The St Louis Fed publishes monthly inventory levels, with the most recent data being March 2023. The FRED graph shows the millions of dollars invested in inventory during the five year period from March of 2018 to March of 2023. Prior to the pandemic, inventory levels peaked at $2,048,565 million. During the supply chain issues in 2020 and 2021 inventory reached a low of $1,918,868 million in June of 2020. In the fourth quarter of 2021 inventory levels reached pre pandemic levels and are now at $2,490,045 million in March of 2023.
This 25% increase in inventory levels is stressing company cash flows, borrowing base compliance, and valuations in liquidations.
What should borrowers and lenders do?
Looking at overall inventory turnover is not sufficient. As cash tightens, companies typically have more slow-moving inventory and less of the inventory they are able to reliably sell through existing channels.
Here are tools that can help analyze the ability to convert inventory to cash, and over what time period that conversion could occur.
Ask for these reports:
Inventory by SKU.
Sales by SKU, trailing twelve months and last fiscal year.
Inventory aging by category.
Sale price compared to inventory value.
Use this information to calculate turnover by SKU, number of months inventory on hand by SKU, and margin expectations by SKU. Also review the inventory aging to establish when inventory on hand was received. Look for slow moving and aged inventory to be an increasing percentage of the total investment in inventory.
Consider the higher interest carrying costs occurring now, to better evaluate the cost benefit of converting inventory to cash today versus holding for sale sometime in the future.
Looking at this information will give a company a better sense of their excess inventory and will help the lender and the company come to an agreement on how to deal with debt structures, especially ABL structures, during a planned inventory reduction. Develop a weekly cash flow and working capital forecast that will not only allow preparation of accounts receivable, inventory and accounts payable roll forwards, but will allow development of roll forwards by key customers and key vendors. This is especially important when a company finds itself in the position of needing to bring in more of the faster moving inventory from existing vendors while still working down inventory levels and the accounts payable balances.
It is also critical to understand freight in, tariffs, and payables to vendors. This information is extremely critical in an inventory liquidation or reduction scenario. Questions to ask include:
Is any inventory located in Free Trade Zones (“FTZs”)?
Of the inventory located in FTZs, how much is subject to what level of tariffs?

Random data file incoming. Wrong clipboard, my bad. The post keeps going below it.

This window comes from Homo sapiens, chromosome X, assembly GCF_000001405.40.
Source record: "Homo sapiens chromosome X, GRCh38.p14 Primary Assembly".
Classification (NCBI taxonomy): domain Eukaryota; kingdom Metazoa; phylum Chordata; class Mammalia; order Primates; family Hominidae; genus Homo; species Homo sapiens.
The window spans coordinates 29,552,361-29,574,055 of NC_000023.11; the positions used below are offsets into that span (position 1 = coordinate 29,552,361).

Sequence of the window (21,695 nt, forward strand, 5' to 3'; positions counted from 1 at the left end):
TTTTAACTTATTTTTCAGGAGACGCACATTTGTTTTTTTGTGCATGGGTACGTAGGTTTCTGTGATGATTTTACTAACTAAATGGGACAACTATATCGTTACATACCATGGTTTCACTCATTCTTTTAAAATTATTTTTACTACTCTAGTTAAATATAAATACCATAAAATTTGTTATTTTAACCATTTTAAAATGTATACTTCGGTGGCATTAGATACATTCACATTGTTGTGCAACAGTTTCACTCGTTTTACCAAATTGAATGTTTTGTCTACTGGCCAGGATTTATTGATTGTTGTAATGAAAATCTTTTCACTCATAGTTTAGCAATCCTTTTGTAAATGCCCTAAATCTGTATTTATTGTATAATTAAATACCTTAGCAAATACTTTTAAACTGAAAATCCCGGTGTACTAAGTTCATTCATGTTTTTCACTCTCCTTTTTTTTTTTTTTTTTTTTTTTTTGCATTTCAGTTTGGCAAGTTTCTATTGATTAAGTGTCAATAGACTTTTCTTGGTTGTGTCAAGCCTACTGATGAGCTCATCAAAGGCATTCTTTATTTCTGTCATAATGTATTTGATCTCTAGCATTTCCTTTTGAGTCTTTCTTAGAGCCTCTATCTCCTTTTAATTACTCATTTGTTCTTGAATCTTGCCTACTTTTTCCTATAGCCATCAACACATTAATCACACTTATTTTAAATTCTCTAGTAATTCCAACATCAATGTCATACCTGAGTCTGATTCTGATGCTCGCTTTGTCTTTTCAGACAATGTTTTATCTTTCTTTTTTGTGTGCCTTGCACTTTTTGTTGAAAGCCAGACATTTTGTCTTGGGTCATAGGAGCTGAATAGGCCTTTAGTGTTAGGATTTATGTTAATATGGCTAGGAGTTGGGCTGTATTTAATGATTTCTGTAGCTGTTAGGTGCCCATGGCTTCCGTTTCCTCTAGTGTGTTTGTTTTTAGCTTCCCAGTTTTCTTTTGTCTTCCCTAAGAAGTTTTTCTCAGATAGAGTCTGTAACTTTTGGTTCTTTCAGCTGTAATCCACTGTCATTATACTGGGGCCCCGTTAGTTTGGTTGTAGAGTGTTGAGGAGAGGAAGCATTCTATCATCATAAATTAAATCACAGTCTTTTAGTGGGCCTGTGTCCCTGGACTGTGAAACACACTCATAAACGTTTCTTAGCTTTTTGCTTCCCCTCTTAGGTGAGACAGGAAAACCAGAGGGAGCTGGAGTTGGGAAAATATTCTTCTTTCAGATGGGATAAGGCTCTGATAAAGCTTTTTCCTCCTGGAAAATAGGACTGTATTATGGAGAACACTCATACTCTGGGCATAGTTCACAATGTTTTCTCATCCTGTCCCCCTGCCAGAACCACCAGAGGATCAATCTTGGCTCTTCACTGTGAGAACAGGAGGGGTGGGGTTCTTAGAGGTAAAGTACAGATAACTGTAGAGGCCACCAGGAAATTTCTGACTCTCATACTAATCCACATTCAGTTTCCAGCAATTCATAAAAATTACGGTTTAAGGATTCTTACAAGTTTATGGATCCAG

Even if title to inventory transfers at the time the container is loaded, vendors often provide terms. In one situation, a vendor provided 100 day terms. Consider the loan documentation related to this type of situation and the ability of legal arguments to prevail.
Determine who pays the freight and what the payments status might be.
Lenders should also reevaluate their understanding of inventory valuation. The higher container transport costs may result in hidden costs that will flow through the income statement. Companies have experienced inventory adjustments if they capitalized freight costs. Sometimes even if the company does not specifically capitalize freight into inventory, the company holds freight expenses in balance sheet accounts and then matches freight costs to inventory as inventory is sold. This can result in a longer period of lower profitability as those higher costs or higher inventory values work through the sale process. Some companies have recorded the earnings impact of the freight costs, at least in part, during the prior fiscal year. It will be important to thoroughly understand the potential hidden costs and income statement impacts both as recorded in the prior year and to be recorded as existing inventory is sold.
Taking the time to do a deeper dive into inventory will help both the company and the lender better deal with the combination of higher investments in inventory, changing consumer tastes impacting inventory turnover, higher interest rates, and working capital management concerns. Preparing the type of inventory analysis described in this article should reduce unexpected expenses during a liquidation or reduction of inventory levels, and help both the borrower and the lender set proper expectations of the financial impact and the time required to right size inventory.
Contact FMG if you have questions or would like to discuss a specific situation of concern. We look forward to talking with you.